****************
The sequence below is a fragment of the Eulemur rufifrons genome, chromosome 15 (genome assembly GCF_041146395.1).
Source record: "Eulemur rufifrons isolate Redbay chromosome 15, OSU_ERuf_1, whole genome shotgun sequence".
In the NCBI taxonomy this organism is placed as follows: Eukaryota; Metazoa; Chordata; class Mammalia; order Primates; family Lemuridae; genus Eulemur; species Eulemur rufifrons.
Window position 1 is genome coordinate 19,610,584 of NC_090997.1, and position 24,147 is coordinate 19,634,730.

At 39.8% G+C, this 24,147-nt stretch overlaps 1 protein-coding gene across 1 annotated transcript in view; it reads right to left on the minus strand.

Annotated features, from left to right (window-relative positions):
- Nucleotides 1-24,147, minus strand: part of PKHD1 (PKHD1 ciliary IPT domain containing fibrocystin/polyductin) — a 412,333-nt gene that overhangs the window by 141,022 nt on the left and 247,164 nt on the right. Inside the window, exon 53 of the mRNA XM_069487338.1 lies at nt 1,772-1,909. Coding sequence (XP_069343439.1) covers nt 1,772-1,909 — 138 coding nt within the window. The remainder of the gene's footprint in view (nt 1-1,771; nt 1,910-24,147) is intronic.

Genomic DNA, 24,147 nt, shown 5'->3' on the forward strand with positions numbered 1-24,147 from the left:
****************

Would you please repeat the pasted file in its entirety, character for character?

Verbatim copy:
The sequence below is a fragment of the Eulemur rufifrons genome, chromosome 15 (genome assembly GCF_041146395.1).
Source record: "Eulemur rufifrons isolate Redbay chromosome 15, OSU_ERuf_1, whole genome shotgun sequence".
In the NCBI taxonomy this organism is placed as follows: Eukaryota; Metazoa; Chordata; class Mammalia; order Primates; family Lemuridae; genus Eulemur; species Eulemur rufifrons.
Window position 1 is genome coordinate 19,610,584 of NC_090997.1, and position 24,147 is coordinate 19,634,730.

At 39.8% G+C, this 24,147-nt stretch overlaps 1 protein-coding gene across 1 annotated transcript in view; it reads right to left on the minus strand.

Annotated features, from left to right (window-relative positions):
- Nucleotides 1-24,147, minus strand: part of PKHD1 (PKHD1 ciliary IPT domain containing fibrocystin/polyductin) — a 412,333-nt gene that overhangs the window by 141,022 nt on the left and 247,164 nt on the right. Inside the window, exon 53 of the mRNA XM_069487338.1 lies at nt 1,772-1,909. Coding sequence (XP_069343439.1) covers nt 1,772-1,909 — 138 coding nt within the window. The remainder of the gene's footprint in view (nt 1-1,771; nt 1,910-24,147) is intronic.

Genomic DNA, 24,147 nt, shown 5'->3' on the forward strand with positions numbered 1-24,147 from the left: